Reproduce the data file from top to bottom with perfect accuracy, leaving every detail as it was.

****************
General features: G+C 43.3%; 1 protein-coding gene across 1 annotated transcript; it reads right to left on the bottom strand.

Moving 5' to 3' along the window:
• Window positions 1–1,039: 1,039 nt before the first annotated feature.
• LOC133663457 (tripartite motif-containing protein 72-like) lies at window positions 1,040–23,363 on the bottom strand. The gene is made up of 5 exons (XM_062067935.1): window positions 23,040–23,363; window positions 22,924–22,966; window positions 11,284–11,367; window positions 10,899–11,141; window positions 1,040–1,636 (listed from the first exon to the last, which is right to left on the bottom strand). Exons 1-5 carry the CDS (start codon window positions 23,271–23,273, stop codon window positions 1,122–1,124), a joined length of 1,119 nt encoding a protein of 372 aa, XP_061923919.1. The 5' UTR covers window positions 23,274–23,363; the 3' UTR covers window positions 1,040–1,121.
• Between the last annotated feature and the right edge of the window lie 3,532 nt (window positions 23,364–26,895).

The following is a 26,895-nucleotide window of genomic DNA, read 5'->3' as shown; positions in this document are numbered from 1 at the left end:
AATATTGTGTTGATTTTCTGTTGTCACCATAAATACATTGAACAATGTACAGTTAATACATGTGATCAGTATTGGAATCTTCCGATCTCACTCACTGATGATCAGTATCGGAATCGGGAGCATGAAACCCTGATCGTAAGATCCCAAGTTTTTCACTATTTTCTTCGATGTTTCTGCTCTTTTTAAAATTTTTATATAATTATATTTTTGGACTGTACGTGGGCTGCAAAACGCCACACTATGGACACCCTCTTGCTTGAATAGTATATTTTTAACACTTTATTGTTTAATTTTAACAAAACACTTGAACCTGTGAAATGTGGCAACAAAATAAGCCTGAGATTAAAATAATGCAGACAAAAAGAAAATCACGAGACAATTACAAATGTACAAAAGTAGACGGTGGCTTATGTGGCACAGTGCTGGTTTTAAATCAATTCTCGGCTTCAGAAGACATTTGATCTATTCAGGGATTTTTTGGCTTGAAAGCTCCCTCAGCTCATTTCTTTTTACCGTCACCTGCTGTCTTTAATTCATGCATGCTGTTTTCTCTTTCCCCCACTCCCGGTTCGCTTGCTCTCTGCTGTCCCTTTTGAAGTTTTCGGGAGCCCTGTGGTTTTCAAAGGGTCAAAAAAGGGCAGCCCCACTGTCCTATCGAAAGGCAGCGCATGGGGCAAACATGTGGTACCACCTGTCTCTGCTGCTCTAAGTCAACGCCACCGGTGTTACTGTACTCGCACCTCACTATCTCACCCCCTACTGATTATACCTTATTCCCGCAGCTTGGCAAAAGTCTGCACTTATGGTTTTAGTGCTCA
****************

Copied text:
General features: G+C 43.3%; 1 protein-coding gene across 1 annotated transcript; it reads right to left on the bottom strand.

Moving 5' to 3' along the window:
• Window positions 1–1,039: 1,039 nt before the first annotated feature.
• LOC133663457 (tripartite motif-containing protein 72-like) lies at window positions 1,040–23,363 on the bottom strand. The gene is made up of 5 exons (XM_062067935.1): window positions 23,040–23,363; window positions 22,924–22,966; window positions 11,284–11,367; window positions 10,899–11,141; window positions 1,040–1,636 (listed from the first exon to the last, which is right to left on the bottom strand). Exons 1-5 carry the CDS (start codon window positions 23,271–23,273, stop codon window positions 1,122–1,124), a joined length of 1,119 nt encoding a protein of 372 aa, XP_061923919.1. The 5' UTR covers window positions 23,274–23,363; the 3' UTR covers window positions 1,040–1,121.
• Between the last annotated feature and the right edge of the window lie 3,532 nt (window positions 23,364–26,895).

The following is a 26,895-nucleotide window of genomic DNA, read 5'->3' as shown; positions in this document are numbered from 1 at the left end:
AATATTGTGTTGATTTTCTGTTGTCACCATAAATACATTGAACAATGTACAGTTAATACATGTGATCAGTATTGGAATCTTCCGATCTCACTCACTGATGATCAGTATCGGAATCGGGAGCATGAAACCCTGATCGTAAGATCCCAAGTTTTTCACTATTTTCTTCGATGTTTCTGCTCTTTTTAAAATTTTTATATAATTATATTTTTGGACTGTACGTGGGCTGCAAAACGCCACACTATGGACACCCTCTTGCTTGAATAGTATATTTTTAACACTTTATTGTTTAATTTTAACAAAACACTTGAACCTGTGAAATGTGGCAACAAAATAAGCCTGAGATTAAAATAATGCAGACAAAAAGAAAATCACGAGACAATTACAAATGTACAAAAGTAGACGGTGGCTTATGTGGCACAGTGCTGGTTTTAAATCAATTCTCGGCTTCAGAAGACATTTGATCTATTCAGGGATTTTTTGGCTTGAAAGCTCCCTCAGCTCATTTCTTTTTACCGTCACCTGCTGTCTTTAATTCATGCATGCTGTTTTCTCTTTCCCCCACTCCCGGTTCGCTTGCTCTCTGCTGTCCCTTTTGAAGTTTTCGGGAGCCCTGTGGTTTTCAAAGGGTCAAAAAAGGGCAGCCCCACTGTCCTATCGAAAGGCAGCGCATGGGGCAAACATGTGGTACCACCTGTCTCTGCTGCTCTAAGTCAACGCCACCGGTGTTACTGTACTCGCACCTCACTATCTCACCCCCTACTGATTATACCTTATTCCCGCAGCTTGGCAAAAGTCTGCACTTATGGTTTTAGTGCTCA